Monday, August 2, 2010



I have always enjoyed the surprise of experiencing old things in a new light.I remember the first time I became aware of this was when I was a child at the end of a vacation in Ocean City.  I spent the summer at the shore in those days, sitting on the porch of my grandparent's house staring at the long horizon of the bay. There was nothing but open sky, cool breezes and the sea.  At the end of the summer we went home to Philadelphia.  In the car as we came to the city I felt suddenly plunged into a fulsome growth of foliage, the beat of cicadas and the humidity of Philadelphia's throbbing presence. This same presence had a short time ago felt simply like home.   I had not experienced it at all.  It simple was.  It was such a profound moment that I still remember its impact.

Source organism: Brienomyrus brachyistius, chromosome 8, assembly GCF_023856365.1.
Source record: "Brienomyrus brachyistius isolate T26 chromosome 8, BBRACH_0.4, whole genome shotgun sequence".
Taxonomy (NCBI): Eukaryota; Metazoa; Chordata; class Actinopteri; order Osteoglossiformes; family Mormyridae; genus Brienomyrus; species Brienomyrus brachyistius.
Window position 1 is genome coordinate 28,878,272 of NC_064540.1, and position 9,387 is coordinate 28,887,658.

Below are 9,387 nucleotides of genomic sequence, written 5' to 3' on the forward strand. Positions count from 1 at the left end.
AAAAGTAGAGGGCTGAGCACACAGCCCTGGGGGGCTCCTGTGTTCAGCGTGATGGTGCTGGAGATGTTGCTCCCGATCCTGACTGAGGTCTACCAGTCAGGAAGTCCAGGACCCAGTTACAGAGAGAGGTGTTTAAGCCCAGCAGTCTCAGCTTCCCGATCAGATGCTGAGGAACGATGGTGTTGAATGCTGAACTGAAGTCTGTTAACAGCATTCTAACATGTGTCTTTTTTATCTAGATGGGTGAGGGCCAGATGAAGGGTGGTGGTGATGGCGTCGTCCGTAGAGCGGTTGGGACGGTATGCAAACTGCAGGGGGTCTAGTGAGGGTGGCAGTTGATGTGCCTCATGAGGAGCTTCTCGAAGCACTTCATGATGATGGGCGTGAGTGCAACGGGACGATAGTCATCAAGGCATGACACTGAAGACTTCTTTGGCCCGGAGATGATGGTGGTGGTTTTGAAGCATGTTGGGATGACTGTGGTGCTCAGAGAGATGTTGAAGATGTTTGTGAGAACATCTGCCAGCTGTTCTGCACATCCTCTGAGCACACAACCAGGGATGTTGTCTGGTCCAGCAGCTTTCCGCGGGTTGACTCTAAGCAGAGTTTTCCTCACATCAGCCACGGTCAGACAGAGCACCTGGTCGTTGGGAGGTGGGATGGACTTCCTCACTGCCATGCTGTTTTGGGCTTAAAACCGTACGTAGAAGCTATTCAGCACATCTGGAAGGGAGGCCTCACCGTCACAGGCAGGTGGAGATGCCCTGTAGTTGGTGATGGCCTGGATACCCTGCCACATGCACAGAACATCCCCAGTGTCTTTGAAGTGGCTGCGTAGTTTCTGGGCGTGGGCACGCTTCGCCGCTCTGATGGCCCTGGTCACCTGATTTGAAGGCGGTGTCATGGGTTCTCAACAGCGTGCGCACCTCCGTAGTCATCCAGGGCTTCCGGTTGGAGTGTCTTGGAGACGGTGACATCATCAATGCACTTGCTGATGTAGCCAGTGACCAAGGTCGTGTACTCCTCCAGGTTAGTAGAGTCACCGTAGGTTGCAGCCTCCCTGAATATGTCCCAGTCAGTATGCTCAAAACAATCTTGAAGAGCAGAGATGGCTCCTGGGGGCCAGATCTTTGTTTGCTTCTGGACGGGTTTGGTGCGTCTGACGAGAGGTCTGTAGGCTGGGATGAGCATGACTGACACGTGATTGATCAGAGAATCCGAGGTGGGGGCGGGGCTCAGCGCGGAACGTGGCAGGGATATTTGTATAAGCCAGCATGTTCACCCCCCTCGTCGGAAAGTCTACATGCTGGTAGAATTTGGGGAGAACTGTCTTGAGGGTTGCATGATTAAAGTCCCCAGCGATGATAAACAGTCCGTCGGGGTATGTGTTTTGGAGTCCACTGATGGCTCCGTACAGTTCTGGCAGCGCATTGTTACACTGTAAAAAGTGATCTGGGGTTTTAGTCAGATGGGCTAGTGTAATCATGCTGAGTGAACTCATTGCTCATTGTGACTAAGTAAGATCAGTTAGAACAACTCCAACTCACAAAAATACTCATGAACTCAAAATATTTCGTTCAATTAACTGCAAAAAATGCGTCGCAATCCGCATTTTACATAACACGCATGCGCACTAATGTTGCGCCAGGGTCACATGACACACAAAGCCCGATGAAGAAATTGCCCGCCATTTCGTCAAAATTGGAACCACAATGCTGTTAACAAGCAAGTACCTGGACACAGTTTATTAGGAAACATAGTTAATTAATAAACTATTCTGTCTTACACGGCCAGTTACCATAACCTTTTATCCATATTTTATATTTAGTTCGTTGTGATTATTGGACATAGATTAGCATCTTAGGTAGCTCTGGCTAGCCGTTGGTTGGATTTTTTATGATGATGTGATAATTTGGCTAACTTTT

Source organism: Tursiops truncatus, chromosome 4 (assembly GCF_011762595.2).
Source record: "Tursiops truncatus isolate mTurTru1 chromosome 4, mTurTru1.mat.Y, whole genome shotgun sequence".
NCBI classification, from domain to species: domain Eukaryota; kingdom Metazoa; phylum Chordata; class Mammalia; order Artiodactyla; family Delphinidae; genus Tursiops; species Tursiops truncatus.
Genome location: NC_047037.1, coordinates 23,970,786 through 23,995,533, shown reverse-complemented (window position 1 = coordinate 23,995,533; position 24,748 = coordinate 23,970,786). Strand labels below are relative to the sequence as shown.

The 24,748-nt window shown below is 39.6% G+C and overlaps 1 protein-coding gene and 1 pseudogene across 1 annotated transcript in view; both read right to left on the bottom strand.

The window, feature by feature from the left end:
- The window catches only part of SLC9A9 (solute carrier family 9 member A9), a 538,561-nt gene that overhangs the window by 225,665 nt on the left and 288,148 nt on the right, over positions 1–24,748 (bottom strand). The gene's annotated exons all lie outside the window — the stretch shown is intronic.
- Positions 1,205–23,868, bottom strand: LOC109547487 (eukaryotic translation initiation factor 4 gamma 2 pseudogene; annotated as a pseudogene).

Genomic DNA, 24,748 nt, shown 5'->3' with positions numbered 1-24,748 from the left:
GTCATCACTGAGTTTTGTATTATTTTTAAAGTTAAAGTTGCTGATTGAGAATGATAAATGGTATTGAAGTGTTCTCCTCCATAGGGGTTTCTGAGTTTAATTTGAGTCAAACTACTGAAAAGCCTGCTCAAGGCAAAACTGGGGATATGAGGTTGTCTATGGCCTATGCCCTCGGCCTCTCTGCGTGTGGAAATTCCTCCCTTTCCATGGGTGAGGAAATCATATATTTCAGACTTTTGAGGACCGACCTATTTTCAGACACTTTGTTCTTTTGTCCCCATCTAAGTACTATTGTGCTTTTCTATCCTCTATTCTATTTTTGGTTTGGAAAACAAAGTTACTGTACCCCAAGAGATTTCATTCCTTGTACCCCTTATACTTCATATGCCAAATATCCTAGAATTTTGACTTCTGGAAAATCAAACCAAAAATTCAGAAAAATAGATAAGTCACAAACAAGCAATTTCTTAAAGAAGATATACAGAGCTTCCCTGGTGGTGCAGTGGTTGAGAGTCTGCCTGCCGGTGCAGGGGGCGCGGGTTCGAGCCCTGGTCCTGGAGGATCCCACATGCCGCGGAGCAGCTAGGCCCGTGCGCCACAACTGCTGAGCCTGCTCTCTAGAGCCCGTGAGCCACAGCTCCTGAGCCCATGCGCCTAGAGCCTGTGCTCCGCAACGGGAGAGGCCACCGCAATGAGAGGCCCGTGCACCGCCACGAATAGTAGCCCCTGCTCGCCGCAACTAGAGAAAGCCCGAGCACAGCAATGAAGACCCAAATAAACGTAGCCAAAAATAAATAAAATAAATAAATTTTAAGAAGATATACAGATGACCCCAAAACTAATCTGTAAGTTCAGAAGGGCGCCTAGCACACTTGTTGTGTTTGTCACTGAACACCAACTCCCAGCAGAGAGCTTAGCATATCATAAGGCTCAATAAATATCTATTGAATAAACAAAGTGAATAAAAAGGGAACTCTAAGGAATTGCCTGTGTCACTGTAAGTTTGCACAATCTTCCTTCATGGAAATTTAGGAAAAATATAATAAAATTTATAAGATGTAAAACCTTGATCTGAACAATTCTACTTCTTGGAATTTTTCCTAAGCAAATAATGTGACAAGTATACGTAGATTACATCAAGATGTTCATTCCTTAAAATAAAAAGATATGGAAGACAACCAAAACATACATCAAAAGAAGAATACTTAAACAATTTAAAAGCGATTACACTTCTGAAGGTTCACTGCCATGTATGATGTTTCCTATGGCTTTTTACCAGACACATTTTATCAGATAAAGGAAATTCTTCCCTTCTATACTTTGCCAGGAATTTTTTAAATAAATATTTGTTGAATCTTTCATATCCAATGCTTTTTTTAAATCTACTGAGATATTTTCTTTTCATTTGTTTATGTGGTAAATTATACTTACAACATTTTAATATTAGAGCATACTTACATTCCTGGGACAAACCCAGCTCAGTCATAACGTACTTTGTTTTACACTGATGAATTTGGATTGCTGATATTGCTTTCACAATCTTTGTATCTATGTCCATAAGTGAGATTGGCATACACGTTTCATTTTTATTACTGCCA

I had a similar experience on my return from the hospital after only 4 days. The first morning I woke up in my home bed I went tentatively outside.  I wanted to get out there before the day went into the 90s.  My medications had reduced my blood pressure to the 'stand up and feel dizzy zone' and I wasn't sure if that was okay, so I was a bit shaky, but was drawn by an aroused perception of things.   I walked around my yard in my bare feet in a state of awe.  It was as if a veil had been lifted from all my senses.  I was there, truly, in a way I had never been before.  I was a part of nature and yet still able to experience it.  I sat on my porch watching and feeling the birds, squirrels, insects, flowers and trees for at least an hour, transfixed by their life and glorying in that life.  I don't know if it was the joy of being alive after fearing death, the sensory deprivation experienced in the sterility of the hospital, or my medications, but I can only say that If we could hold on to moments like these and  be in such a state of heightened awareness we could live a hundred years in a day.